study of the living dolphins from Barataria Bay, Louisiana found that half of them were sick,
suffering from lung and adrenal disorders. Approximately 1,100 whales and dolphins were found
stranded by 2015. The brown pelican, which had recently been placed on the endangered species
list also suffered. It was marked that about 12% of the brown pelicans and 30 percent of the
laughing gulls in that area had been wiped out. About 1700 turtles were found dead and that is
not even including the smaller species, as the impact with them was more difficult to determine.
Judge Carol Barbier ultimately ruled that the BP oil spill was the responsibility to each
organization as follows. 67% of the blame was to BP, 30% of the blame was to Transocean, and
3% of the blame was placed on Halliburton. Halliburton received the least amount of blame as if
was said that it was only contracted to make and install the seal. It wasnt until 5 months down
the road in September that the well was finally considered Dead where the outflow no longer
existed but the consequences were more than severe for the company. BP resulted in a loss of
32.2 billion dollars and after enormous pressure, the CEO of BP stepped down and his successor
Tom Jones took over, Jones immediately went into action with PR campaigns and investigations
within the corporation. To Jones discovery, BP was in violation of 97% of the safety and health
violations in a majority of their refineries when compared to other leading corporations and that
wasnt the end of it, under the Clean Water Act, BP was to be fined anywhere from $1,100 to
$4,300 per barrel lost depending if any criminal negligence was found to be present. The way
that BP conducted itself was reckless behavior as described by Barbier himself. Judge Places
Most Blame on BP for 2010 Oil Spill. I agree that all of the parties involved and acted with
negligence, but lets explore this just a little bit further.
Who is really at fault?

Rebecca M. Hernandez

So after reading through several articles and highlighting what we thought were important
details that were left out of the big picture, we have determined that we agree. We agree that
there is blame to be placed on all of the parties involved, but other than a percentage rate and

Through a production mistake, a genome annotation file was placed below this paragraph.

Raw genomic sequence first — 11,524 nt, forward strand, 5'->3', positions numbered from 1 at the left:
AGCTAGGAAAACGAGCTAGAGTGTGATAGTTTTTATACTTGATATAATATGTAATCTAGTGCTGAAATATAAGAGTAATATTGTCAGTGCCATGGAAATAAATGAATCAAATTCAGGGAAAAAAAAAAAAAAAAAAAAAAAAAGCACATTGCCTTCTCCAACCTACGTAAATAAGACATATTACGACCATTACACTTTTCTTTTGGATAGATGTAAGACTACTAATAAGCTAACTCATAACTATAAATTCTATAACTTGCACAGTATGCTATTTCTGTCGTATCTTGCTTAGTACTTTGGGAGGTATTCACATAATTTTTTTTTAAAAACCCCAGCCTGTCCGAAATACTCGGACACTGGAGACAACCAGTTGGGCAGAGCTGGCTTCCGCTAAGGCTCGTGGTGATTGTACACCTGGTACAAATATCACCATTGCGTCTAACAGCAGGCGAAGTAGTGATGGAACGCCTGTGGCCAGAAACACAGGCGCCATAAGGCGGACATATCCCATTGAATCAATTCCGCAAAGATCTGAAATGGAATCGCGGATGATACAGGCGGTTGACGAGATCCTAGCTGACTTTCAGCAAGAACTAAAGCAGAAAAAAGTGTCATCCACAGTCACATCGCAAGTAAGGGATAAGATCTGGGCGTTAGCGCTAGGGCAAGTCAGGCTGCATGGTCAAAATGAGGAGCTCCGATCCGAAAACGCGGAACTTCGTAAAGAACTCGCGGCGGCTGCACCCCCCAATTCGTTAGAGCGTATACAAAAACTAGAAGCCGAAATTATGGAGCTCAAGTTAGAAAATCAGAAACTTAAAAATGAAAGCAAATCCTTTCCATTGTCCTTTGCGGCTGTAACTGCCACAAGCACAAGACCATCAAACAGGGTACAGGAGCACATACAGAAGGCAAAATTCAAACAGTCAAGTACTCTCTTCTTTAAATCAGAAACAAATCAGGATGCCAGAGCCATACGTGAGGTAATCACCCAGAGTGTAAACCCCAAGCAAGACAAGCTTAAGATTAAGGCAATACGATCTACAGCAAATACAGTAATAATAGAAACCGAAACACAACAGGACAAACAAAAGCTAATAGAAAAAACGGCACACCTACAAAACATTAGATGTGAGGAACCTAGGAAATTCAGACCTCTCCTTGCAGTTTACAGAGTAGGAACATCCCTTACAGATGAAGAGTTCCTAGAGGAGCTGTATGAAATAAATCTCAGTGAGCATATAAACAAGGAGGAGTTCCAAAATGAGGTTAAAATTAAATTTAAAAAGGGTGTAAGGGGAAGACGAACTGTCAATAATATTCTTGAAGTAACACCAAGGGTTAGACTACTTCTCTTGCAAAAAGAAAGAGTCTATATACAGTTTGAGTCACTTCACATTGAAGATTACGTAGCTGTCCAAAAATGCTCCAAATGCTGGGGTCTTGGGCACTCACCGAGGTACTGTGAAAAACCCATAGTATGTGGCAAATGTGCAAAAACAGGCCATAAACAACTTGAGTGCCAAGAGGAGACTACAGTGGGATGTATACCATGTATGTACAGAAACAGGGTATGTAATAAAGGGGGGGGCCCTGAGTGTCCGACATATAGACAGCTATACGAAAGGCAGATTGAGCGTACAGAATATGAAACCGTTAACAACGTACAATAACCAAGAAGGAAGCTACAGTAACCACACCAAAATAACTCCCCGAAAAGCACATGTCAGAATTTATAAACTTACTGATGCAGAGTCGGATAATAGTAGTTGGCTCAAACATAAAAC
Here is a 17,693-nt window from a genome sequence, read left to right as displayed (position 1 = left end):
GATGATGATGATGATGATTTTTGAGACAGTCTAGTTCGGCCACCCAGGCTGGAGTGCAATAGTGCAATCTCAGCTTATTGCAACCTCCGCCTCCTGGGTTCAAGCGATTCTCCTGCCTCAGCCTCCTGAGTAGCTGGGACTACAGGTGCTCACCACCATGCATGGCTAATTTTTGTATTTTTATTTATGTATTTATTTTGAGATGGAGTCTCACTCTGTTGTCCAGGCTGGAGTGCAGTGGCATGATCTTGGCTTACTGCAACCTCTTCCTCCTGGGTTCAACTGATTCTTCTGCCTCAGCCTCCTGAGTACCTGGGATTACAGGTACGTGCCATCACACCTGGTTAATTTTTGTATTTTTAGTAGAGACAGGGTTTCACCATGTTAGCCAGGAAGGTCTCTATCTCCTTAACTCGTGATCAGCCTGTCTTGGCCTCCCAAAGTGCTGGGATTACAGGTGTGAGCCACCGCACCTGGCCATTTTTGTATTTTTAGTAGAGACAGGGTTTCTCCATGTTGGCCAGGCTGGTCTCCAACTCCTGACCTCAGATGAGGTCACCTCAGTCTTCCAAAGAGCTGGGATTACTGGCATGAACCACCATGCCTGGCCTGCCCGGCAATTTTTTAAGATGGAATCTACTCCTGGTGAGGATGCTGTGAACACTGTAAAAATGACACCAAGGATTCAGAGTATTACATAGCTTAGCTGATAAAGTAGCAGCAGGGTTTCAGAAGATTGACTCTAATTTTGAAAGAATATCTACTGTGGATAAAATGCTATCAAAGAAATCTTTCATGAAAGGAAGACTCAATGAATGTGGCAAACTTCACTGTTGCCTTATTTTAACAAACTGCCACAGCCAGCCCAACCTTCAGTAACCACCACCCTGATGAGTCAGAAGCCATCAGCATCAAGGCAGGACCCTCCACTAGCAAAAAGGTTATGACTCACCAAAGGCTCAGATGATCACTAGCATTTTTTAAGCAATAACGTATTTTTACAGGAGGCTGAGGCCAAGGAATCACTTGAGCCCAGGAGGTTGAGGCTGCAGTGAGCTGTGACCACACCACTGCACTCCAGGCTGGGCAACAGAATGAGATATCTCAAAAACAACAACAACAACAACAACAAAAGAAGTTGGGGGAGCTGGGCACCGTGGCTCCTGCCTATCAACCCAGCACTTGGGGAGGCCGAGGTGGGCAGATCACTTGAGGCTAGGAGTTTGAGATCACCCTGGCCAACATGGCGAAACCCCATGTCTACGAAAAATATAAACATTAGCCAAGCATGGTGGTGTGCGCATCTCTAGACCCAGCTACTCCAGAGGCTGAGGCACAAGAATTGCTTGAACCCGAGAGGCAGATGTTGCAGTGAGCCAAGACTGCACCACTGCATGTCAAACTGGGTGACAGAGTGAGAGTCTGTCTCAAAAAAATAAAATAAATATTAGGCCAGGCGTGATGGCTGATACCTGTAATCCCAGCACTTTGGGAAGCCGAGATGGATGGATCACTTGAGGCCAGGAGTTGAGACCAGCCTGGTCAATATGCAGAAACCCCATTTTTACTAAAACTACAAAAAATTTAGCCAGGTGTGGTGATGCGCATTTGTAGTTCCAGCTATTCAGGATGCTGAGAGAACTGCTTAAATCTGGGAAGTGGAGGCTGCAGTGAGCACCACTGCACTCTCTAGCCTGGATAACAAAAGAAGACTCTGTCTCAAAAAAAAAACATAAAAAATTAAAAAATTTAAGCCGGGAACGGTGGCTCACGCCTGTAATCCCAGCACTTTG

dollar amount being added that blame, lets break it down and talk about ethical blame and moral
blame as well. What we gathered is that Transocean was the owner of this rig and it was leasing
it out to BP. BP hired Halliburton to install a lid over the well so that they could seal it and yet
Halliburton received minimal blame for any of the spill. Halliburton purposely continued with
the installation of the lid even after they had advised BP that it was not going to meet the
necessary standards to withhold. Instead Halliburton decided to turn the other cheek and continue
with the installation and decided they would just do as they were contracted instead of thinking
about any ethical decision. This caused an ethical issue in negotiation. There was not regard for
those who were not on the bargaining table and there was also a poor choice of tactics used. We
believe it was unethical for Halliburton to have done that job knowing it wasnt being doing to its
full potential just in order to satisfy a customer. The ethical thing to do in this scenario is report
your findings to BP and advise them that until the necessary adjustments are made, the
installation of the job would not happen. If BP refused to make necessary adjustments, the job
installation should have been declined and report the findings to whoever they needed to, to
ensure that it was made known why the installation process was declined and so that BP could
not just contract another company to do the same, unfitting job.
Transocean, the owners of the rig should have also gotten more fault in this process. As
owners of the rig they should be doing regular checkups to make sure that the rig is functioning